No Major Precipitation Expected Over the Next 1 – 2 Weeks

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I’ve gone through several blogs now regarding this dry weather, hoping between each one a train of storms presents itself in the models to give us weather-enthusiasts and pro-meteorologists something to look forward to instead of this consistently dry, relatively predictable pattern.

Much of northern and central California has only picked up 0 - 10% of normal precipitation so far this water year. (Image: NOAA's AHPS)

Much of northern and central California has only picked up 0 – 10% of normal precipitation so far this water year. (Image: NOAA’s AHPS)

Now, despite the title of this blog, some light precipitation appears possible Monday into Tuesday… possibly lingering into Wednesday as a trough and cutoff low nudge our super-ridge out of the way, though, the trough/low take a beating from the ridge and the system pretty much fizzles out. Most of the light precipitation will be contained to the coastal mountains, northern mountains, west slope of the sierra and sierra itself, but a few showers may make it into the valley, mainly along the east side of the valley where lift is maximized against the western slope.

00z GFS indicating a small amount of precipitation across portions of northern California Tuesday into Wednesday. Quite a few locations probably won't even see a drop from this system, though.

00z GFS indicating a small amount of precipitation across portions of northern California between Monday and Wednesday. Quite a few locations probably won’t even see a drop from this system, though.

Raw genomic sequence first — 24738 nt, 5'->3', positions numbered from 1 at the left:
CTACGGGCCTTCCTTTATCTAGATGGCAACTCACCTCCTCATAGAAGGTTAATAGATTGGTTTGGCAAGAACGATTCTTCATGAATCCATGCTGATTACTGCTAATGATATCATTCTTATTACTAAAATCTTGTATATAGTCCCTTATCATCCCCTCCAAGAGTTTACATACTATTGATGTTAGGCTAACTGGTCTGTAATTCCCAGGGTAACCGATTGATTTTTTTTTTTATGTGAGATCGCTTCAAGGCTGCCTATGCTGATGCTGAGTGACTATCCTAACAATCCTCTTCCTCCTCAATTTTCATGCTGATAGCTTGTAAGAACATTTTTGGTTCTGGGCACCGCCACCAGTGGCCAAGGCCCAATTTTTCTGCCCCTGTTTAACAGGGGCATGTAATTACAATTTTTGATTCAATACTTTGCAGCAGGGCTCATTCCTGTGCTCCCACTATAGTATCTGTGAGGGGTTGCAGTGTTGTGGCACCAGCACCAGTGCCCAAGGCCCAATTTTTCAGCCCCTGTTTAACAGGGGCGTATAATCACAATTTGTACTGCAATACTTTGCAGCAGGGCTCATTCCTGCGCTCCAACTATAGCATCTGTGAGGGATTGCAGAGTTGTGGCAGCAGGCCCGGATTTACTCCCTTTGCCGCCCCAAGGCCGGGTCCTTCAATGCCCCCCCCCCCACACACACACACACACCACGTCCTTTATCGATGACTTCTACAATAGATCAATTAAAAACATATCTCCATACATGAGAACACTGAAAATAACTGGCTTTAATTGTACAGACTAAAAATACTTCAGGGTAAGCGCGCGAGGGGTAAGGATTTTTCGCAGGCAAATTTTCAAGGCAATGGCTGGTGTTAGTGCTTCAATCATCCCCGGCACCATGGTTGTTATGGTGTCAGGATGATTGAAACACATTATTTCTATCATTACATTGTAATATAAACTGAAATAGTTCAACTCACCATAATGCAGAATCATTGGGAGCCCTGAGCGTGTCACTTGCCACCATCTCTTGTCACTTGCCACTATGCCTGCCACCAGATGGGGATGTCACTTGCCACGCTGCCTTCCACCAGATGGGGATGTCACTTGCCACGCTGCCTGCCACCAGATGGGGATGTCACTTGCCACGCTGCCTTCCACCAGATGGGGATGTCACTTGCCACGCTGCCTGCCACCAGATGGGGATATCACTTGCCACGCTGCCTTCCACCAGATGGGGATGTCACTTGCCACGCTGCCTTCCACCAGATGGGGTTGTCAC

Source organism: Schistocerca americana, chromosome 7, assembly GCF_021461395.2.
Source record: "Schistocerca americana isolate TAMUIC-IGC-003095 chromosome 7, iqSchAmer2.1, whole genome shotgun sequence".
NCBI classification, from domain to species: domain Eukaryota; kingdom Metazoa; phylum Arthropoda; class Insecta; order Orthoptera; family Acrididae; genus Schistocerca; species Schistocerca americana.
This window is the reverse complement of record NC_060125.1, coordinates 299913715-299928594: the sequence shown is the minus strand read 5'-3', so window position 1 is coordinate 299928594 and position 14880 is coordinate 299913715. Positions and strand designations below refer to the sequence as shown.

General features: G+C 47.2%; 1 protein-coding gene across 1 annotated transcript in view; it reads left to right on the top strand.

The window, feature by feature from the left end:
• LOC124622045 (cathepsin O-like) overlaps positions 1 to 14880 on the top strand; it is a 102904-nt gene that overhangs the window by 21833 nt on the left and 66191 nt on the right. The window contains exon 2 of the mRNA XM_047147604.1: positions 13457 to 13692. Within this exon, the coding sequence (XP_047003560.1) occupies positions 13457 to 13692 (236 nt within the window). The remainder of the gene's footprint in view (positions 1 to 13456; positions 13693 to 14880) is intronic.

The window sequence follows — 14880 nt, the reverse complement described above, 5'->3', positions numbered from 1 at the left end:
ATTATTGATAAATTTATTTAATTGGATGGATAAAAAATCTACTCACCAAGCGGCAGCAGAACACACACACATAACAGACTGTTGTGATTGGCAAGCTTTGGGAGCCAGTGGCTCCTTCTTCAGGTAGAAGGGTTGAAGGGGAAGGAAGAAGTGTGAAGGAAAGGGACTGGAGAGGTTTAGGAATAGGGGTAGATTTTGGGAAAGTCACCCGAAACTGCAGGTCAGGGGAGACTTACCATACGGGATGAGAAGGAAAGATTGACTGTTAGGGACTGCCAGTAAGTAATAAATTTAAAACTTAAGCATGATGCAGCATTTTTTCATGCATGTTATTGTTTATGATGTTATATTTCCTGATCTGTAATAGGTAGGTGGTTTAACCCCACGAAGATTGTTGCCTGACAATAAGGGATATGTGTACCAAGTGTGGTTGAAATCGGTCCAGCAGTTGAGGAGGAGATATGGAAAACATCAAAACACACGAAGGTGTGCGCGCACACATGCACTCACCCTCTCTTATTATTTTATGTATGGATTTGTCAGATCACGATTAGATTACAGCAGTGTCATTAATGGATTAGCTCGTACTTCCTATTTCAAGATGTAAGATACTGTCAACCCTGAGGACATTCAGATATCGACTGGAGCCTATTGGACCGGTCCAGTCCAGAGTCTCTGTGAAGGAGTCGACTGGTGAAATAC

Models become mixed after mid-week next week, with the GEM/ECMWF keeping things unsettled into the weekend, while the GFS drys things out with a ridge returning, and sticking around through the rest of the run (which ends around the 20th). The GEM indicates another system as early as Thursday, while the ECMWF has a faster moving, wetter system impact northern California Saturday into Sunday. We’ll have to wait and see which, if any of these solutions are grasped by the other models to give us some agreement for a more accurate forecast, which may take until the weekend or early next week depending on the significance of possible additional systems.

Besides these few systems, which really aren’t significant, there really isn’t much else to write about besides the increasingly severe rainfall deficit and increasing drought. The longer range CFS indicates things remain dry through it’s six week period, which goes through late January. The CFS isn’t too accurate of a model, though, but given the unbelievably long duration this ridge-filled pattern has lasted, it wouldn’t be surprising to see it stick around for a while. However, it’s also been around so long that sooner or later it must move to allow a more significant storm to impact the region. When that is and how long the ridge stays out of the way is the real question that remains to be answered, and doesn’t look like it’ll be answered for a at least a couple to possibly several more weeks.

CFS's precipitation anomalies valid for late January, indicating below normal precipitation across the western U.S.

CFS’s precipitation anomalies valid for late January, indicating below normal precipitation across the western U.S.

I wish I could have made a larger blog, but generally speaking information from the past couple blogs remains relevant. I’ll try to put out an update a week, or in a worst case once every couple weeks depending how the pattern evolves over the coming several days/weeks. Stay tuned.

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